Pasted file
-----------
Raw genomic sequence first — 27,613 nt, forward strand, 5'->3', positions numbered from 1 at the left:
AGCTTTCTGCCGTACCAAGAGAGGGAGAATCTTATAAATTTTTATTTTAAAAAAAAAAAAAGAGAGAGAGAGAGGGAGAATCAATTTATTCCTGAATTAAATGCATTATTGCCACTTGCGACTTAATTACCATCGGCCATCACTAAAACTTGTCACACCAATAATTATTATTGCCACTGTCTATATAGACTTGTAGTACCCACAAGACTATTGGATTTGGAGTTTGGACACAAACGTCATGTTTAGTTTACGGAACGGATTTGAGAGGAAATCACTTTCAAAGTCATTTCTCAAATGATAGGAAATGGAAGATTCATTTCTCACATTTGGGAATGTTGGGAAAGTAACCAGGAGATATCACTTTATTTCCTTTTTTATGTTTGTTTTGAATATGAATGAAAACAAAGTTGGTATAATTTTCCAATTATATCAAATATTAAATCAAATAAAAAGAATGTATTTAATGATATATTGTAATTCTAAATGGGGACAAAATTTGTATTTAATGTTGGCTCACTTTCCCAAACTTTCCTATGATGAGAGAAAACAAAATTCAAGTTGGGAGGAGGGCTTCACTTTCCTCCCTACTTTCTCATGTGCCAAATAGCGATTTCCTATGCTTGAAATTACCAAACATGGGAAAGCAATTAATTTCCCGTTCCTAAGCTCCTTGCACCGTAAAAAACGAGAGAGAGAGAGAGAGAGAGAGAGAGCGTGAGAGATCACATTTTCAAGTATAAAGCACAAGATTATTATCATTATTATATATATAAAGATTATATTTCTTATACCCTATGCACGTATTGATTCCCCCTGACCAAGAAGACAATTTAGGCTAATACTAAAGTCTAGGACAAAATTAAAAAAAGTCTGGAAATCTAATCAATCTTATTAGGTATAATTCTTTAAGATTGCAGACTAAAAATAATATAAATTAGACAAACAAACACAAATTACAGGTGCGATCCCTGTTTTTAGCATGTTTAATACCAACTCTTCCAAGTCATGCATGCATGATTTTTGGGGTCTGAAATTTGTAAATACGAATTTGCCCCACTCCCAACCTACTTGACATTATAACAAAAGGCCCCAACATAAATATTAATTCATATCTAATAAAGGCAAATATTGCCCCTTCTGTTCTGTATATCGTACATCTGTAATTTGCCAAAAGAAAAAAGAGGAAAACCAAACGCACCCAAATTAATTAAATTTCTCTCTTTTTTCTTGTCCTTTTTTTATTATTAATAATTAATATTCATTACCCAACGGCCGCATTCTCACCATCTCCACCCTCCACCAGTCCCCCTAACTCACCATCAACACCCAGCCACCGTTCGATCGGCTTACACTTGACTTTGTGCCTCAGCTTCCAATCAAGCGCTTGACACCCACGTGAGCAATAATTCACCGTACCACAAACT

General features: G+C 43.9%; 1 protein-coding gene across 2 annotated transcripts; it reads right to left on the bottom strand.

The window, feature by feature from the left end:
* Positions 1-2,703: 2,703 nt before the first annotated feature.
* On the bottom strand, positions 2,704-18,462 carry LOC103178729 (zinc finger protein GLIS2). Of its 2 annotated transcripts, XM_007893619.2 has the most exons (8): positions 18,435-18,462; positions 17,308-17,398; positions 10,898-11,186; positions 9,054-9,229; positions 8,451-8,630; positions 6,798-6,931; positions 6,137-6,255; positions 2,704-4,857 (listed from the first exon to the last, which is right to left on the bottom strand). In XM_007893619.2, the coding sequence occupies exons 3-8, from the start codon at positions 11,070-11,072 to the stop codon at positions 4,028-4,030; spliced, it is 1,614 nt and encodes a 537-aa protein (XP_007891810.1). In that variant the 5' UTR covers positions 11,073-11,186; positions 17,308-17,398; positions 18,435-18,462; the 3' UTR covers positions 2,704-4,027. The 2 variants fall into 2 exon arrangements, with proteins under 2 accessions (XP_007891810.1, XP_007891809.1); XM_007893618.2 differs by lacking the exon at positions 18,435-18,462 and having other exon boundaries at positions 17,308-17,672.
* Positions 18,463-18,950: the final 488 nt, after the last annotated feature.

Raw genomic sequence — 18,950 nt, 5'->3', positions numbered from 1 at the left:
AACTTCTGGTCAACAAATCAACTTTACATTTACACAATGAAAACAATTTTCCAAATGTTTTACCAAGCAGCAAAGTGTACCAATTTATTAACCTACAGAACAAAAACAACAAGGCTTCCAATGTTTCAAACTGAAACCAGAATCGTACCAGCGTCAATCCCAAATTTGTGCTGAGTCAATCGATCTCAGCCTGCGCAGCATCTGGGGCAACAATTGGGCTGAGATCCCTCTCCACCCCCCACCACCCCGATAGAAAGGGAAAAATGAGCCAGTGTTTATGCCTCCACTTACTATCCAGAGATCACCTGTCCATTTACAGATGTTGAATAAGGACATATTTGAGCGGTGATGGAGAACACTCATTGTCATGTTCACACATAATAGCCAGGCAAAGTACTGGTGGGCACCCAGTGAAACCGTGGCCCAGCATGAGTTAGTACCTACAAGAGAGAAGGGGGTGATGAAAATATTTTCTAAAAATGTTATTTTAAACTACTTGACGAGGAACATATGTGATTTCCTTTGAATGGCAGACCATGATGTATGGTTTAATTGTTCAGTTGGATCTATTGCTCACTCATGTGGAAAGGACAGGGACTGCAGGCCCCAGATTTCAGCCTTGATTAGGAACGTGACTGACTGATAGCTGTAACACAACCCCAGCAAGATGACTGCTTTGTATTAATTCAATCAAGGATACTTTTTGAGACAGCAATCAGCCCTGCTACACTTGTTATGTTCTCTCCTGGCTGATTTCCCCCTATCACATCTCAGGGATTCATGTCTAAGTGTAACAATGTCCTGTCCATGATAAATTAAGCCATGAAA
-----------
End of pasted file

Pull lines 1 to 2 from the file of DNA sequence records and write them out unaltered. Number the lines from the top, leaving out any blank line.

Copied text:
Raw genomic sequence first — 27,613 nt, forward strand, 5'->3', positions numbered from 1 at the left:
AGCTTTCTGCCGTACCAAGAGAGGGAGAATCTTATAAATTTTTATTTTAAAAAAAAAAAAAGAGAGAGAGAGAGGGAGAATCAATTTATTCCTGAATTAAATGCATTATTGCCACTTGCGACTTAATTACCATCGGCCATCACTAAAACTTGTCACACCAATAATTATTATTGCCACTGTCTATATAGACTTGTAGTACCCACAAGACTATTGGATTTGGAGTTTGGACACAAACGTCATGTTTAGTTTACGGAACGGATTTGAGAGGAAATCACTTTCAAAGTCATTTCTCAAATGATAGGAAATGGAAGATTCATTTCTCACATTTGGGAATGTTGGGAAAGTAACCAGGAGATATCACTTTATTTCCTTTTTTATGTTTGTTTTGAATATGAATGAAAACAAAGTTGGTATAATTTTCCAATTATATCAAATATTAAATCAAATAAAAAGAATGTATTTAATGATATATTGTAATTCTAAATGGGGACAAAATTTGTATTTAATGTTGGCTCACTTTCCCAAACTTTCCTATGATGAGAGAAAACAAAATTCAAGTTGGGAGGAGGGCTTCACTTTCCTCCCTACTTTCTCATGTGCCAAATAGCGATTTCCTATGCTTGAAATTACCAAACATGGGAAAGCAATTAATTTCCCGTTCCTAAGCTCCTTGCACCGTAAAAAACGAGAGAGAGAGAGAGAGAGAGAGAGAGCGTGAGAGATCACATTTTCAAGTATAAAGCACAAGATTATTATCATTATTATATATATAAAGATTATATTTCTTATACCCTATGCACGTATTGATTCCCCCTGACCAAGAAGACAATTTAGGCTAATACTAAAGTCTAGGACAAAATTAAAAAAAGTCTGGAAATCTAATCAATCTTATTAGGTATAATTCTTTAAGATTGCAGACTAAAAATAATATAAATTAGACAAACAAACACAAATTACAGGTGCGATCCCTGTTTTTAGCATGTTTAATACCAACTCTTCCAAGTCATGCATGCATGATTTTTGGGGTCTGAAATTTGTAAATACGAATTTGCCCCACTCCCAACCTACTTGACATTATAACAAAAGGCCCCAACATAAATATTAATTCATATCTAATAAAGGCAAATATTGCCCCTTCTGTTCTGTATATCGTACATCTGTAATTTGCCAAAAGAAAAAAGAGGAAAACCAAACGCACCCAAATTAATTAAATTTCTCTCTTTTTTCTTGTCCTTTTTTTATTATTAATAATTAATATTCATTACCCAACGGCCGCATTCTCACCATCTCCACCCTCCACCAGTCCCCCTAACTCACCATCAACACCCAGCCACCGTTCGATCGGCTTACACTTGACTTTGTGCCTCAGCTTCCAATCAAGCGCTTGACACCCACGTGAGCAATAATTCACCGTACCACAAACT